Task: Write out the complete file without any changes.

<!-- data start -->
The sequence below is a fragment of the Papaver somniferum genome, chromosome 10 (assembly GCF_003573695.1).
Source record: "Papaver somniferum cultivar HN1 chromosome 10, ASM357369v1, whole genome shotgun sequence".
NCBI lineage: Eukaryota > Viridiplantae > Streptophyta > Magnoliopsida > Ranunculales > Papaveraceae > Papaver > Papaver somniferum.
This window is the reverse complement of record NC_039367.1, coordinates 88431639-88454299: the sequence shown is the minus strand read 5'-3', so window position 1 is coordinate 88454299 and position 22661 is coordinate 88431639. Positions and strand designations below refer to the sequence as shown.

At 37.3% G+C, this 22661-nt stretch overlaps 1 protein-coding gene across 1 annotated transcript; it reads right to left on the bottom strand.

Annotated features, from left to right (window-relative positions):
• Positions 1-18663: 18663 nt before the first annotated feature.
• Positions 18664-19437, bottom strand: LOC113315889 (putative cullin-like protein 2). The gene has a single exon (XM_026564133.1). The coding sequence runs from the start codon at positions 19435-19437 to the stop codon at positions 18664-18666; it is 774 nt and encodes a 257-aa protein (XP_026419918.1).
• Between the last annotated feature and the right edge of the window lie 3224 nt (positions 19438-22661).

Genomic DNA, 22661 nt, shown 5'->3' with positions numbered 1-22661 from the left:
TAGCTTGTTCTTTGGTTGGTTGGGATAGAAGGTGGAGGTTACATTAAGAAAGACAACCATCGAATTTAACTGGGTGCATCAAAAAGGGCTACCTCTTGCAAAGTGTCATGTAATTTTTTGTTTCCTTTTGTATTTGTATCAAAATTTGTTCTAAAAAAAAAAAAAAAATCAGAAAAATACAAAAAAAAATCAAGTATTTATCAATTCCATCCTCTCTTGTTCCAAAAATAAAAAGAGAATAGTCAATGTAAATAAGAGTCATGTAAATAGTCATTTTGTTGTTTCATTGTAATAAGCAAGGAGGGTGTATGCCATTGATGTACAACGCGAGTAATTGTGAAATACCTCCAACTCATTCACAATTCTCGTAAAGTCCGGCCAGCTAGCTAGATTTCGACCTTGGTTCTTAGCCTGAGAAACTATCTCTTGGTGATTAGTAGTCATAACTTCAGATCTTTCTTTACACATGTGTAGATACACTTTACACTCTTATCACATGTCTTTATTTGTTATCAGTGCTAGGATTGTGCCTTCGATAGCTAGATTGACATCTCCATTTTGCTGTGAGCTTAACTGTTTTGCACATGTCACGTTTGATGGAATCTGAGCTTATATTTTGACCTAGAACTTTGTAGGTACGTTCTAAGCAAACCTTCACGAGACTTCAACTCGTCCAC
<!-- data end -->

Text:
The sequence below is a fragment of the Papaver somniferum genome, chromosome 10 (assembly GCF_003573695.1).
Source record: "Papaver somniferum cultivar HN1 chromosome 10, ASM357369v1, whole genome shotgun sequence".
NCBI lineage: Eukaryota > Viridiplantae > Streptophyta > Magnoliopsida > Ranunculales > Papaveraceae > Papaver > Papaver somniferum.
This window is the reverse complement of record NC_039367.1, coordinates 88431639-88454299: the sequence shown is the minus strand read 5'-3', so window position 1 is coordinate 88454299 and position 22661 is coordinate 88431639. Positions and strand designations below refer to the sequence as shown.

At 37.3% G+C, this 22661-nt stretch overlaps 1 protein-coding gene across 1 annotated transcript; it reads right to left on the bottom strand.

Annotated features, from left to right (window-relative positions):
• Positions 1-18663: 18663 nt before the first annotated feature.
• Positions 18664-19437, bottom strand: LOC113315889 (putative cullin-like protein 2). The gene has a single exon (XM_026564133.1). The coding sequence runs from the start codon at positions 19435-19437 to the stop codon at positions 18664-18666; it is 774 nt and encodes a 257-aa protein (XP_026419918.1).
• Between the last annotated feature and the right edge of the window lie 3224 nt (positions 19438-22661).

Genomic DNA, 22661 nt, shown 5'->3' with positions numbered 1-22661 from the left:
TAGCTTGTTCTTTGGTTGGTTGGGATAGAAGGTGGAGGTTACATTAAGAAAGACAACCATCGAATTTAACTGGGTGCATCAAAAAGGGCTACCTCTTGCAAAGTGTCATGTAATTTTTTGTTTCCTTTTGTATTTGTATCAAAATTTGTTCTAAAAAAAAAAAAAAAATCAGAAAAATACAAAAAAAAATCAAGTATTTATCAATTCCATCCTCTCTTGTTCCAAAAATAAAAAGAGAATAGTCAATGTAAATAAGAGTCATGTAAATAGTCATTTTGTTGTTTCATTGTAATAAGCAAGGAGGGTGTATGCCATTGATGTACAACGCGAGTAATTGTGAAATACCTCCAACTCATTCACAATTCTCGTAAAGTCCGGCCAGCTAGCTAGATTTCGACCTTGGTTCTTAGCCTGAGAAACTATCTCTTGGTGATTAGTAGTCATAACTTCAGATCTTTCTTTACACATGTGTAGATACACTTTACACTCTTATCACATGTCTTTATTTGTTATCAGTGCTAGGATTGTGCCTTCGATAGCTAGATTGACATCTCCATTTTGCTGTGAGCTTAACTGTTTTGCACATGTCACGTTTGATGGAATCTGAGCTTATATTTTGACCTAGAACTTTGTAGGTACGTTCTAAGCAAACCTTCACGAGACTTCAACTCGTCCAC